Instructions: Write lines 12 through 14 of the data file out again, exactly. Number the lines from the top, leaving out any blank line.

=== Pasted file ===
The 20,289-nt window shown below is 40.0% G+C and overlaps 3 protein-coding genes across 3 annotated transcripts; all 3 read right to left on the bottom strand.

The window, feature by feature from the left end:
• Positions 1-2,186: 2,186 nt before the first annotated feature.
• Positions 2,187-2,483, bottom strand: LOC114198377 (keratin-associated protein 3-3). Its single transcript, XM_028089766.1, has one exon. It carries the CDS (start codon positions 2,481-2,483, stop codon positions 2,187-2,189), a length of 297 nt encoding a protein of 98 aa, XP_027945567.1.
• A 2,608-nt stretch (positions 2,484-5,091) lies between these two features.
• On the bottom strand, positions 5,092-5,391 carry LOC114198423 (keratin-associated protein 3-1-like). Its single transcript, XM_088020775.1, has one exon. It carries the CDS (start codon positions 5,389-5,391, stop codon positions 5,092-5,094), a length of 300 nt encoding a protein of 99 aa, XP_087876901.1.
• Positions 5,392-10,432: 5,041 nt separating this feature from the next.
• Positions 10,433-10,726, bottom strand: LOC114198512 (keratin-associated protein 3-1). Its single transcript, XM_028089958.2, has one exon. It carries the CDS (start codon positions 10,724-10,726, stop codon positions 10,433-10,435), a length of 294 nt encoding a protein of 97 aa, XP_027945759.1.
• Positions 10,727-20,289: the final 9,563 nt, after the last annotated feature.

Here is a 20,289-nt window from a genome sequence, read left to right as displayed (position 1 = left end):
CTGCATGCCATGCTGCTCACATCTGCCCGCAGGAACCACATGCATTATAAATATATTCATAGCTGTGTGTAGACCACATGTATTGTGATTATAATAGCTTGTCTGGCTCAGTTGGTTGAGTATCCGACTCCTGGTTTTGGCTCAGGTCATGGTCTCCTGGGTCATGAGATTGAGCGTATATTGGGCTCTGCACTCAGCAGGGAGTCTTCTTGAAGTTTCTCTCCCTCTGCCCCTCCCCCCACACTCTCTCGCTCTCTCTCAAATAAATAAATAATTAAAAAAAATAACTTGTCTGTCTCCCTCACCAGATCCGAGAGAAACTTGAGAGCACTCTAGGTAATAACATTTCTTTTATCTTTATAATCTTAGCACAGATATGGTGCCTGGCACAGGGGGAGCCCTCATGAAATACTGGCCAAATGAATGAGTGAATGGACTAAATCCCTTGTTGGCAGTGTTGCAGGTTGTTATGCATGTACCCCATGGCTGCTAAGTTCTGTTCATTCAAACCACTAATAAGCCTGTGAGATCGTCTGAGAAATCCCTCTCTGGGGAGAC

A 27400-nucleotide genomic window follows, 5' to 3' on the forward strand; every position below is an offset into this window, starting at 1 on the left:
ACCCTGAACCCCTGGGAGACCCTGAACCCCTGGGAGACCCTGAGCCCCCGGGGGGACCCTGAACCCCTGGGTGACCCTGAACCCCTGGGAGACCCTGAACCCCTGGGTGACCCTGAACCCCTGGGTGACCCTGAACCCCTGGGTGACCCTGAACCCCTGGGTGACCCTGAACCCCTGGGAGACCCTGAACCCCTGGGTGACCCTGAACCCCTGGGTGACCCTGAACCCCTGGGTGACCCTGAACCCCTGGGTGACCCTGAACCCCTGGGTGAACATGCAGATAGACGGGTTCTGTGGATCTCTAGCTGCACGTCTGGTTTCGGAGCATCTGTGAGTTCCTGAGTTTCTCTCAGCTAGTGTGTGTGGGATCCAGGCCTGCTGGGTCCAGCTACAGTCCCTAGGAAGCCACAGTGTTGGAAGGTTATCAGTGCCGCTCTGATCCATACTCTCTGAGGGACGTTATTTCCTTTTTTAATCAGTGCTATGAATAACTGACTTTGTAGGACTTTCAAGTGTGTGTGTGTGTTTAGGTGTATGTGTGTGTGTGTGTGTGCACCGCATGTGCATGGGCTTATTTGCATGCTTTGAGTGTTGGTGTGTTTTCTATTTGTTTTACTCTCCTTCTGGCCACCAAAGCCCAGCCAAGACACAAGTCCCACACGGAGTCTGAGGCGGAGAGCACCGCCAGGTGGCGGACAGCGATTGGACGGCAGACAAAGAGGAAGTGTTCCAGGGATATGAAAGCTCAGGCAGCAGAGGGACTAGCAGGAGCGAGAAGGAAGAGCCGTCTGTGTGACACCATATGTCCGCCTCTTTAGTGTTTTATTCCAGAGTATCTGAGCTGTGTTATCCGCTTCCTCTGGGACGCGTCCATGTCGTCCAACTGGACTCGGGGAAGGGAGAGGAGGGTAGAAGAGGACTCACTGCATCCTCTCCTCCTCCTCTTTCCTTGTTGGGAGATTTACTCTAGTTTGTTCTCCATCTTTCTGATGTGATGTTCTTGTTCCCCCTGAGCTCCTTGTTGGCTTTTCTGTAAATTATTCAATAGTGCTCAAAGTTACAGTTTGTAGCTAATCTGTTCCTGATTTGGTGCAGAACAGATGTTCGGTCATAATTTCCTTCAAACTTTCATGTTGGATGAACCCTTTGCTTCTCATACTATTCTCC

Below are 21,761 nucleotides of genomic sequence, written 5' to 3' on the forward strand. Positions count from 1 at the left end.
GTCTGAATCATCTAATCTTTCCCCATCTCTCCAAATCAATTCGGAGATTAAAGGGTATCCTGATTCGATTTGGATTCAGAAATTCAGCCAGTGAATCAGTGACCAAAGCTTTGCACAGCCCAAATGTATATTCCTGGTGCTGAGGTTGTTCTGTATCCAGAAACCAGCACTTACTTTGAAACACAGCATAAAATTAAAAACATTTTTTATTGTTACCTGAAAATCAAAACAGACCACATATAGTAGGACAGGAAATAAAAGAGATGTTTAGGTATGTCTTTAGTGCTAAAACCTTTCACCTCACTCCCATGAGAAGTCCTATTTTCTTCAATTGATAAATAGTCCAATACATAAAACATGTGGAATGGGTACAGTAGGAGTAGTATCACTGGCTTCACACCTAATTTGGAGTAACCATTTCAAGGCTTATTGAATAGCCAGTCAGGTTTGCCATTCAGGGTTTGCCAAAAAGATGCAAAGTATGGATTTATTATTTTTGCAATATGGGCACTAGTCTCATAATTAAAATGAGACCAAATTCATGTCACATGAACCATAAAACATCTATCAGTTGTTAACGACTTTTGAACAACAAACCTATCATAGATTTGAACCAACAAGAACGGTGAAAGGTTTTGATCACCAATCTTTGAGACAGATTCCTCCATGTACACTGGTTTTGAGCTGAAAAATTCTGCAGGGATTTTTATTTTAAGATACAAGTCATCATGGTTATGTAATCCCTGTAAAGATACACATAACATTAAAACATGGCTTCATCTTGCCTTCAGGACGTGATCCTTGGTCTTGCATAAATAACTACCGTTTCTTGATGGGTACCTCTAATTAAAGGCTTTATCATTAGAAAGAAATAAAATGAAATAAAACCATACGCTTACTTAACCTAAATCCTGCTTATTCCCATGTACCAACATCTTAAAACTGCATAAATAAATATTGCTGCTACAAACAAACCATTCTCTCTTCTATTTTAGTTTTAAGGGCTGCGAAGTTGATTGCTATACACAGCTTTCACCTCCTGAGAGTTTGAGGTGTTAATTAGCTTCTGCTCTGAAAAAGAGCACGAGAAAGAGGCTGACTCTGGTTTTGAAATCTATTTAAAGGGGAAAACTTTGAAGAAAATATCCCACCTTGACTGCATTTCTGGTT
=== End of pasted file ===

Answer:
A 27400-nucleotide genomic window follows, 5' to 3' on the forward strand; every position below is an offset into this window, starting at 1 on the left:
ACCCTGAACCCCTGGGAGACCCTGAACCCCTGGGAGACCCTGAGCCCCCGGGGGGACCCTGAACCCCTGGGTGACCCTGAACCCCTGGGAGACCCTGAACCCCTGGGTGACCCTGAACCCCTGGGTGACCCTGAACCCCTGGGTGACCCTGAACCCCTGGGTGACCCTGAACCCCTGGGAGACCCTGAACCCCTGGGTGACCCTGAACCCCTGGGTGACCCTGAACCCCTGGGTGACCCTGAACCCCTGGGTGACCCTGAACCCCTGGGTGAACATGCAGATAGACGGGTTCTGTGGATCTCTAGCTGCACGTCTGGTTTCGGAGCATCTGTGAGTTCCTGAGTTTCTCTCAGCTAGTGTGTGTGGGATCCAGGCCTGCTGGGTCCAGCTACAGTCCCTAGGAAGCCACAGTGTTGGAAGGTTATCAGTGCCGCTCTGATCCATACTCTCTGAGGGACGTTATTTCCTTTTTTAATCAGTGCTATGAATAACTGACTTTGTAGGACTTTCAAGTGTGTGTGTGTGTTTAGGTGTATGTGTGTGTGTGTGTGTGCACCGCATGTGCATGGGCTTATTTGCATGCTTTGAGTGTTGGTGTGTTTTCTATTTGTTTTACTCTCCTTCTGGCCACCAAAGCCCAGCCAAGACACAAGTCCCACACGGAGTCTGAGGCGGAGAGCACCGCCAGGTGGCGGACAGCGATTGGACGGCAGACAAAGAGGAAGTGTTCCAGGGATATGAAAGCTCAGGCAGCAGAGGGACTAGCAGGAGCGAGAAGGAAGAGCCGTCTGTGTGACACCATATGTCCGCCTCTTTAGTGTTTTATTCCAGAGTATCTGAGCTGTGTTATCCGCTTCCTCTGGGACGCGTCCATGTCGTCCAACTGGACTCGGGGAAGGGAGAGGAGGGTAGAAGAGGACTCACTGCATCCTCTCCTCCTCCTCTTTCCTTGTTGGGAGATTTACTCTAGTTTGTTCTCCATCTTTCTGATGTGATGTTCTTGTTCCCCCTGAGCTCCTTGTTGGCTTTTCTGTAAATTATTCAATAGTGCTCAAAGTTACAGTTTGTAGCTAATCTGTTCCTGATTTGGTGCAGAACAGATGTTCGGTCATAATTTCCTTCAAACTTTCATGTTGGATGAACCCTTTGCTTCTCATACTATTCTCC

Below are 21,761 nucleotides of genomic sequence, written 5' to 3' on the forward strand. Positions count from 1 at the left end.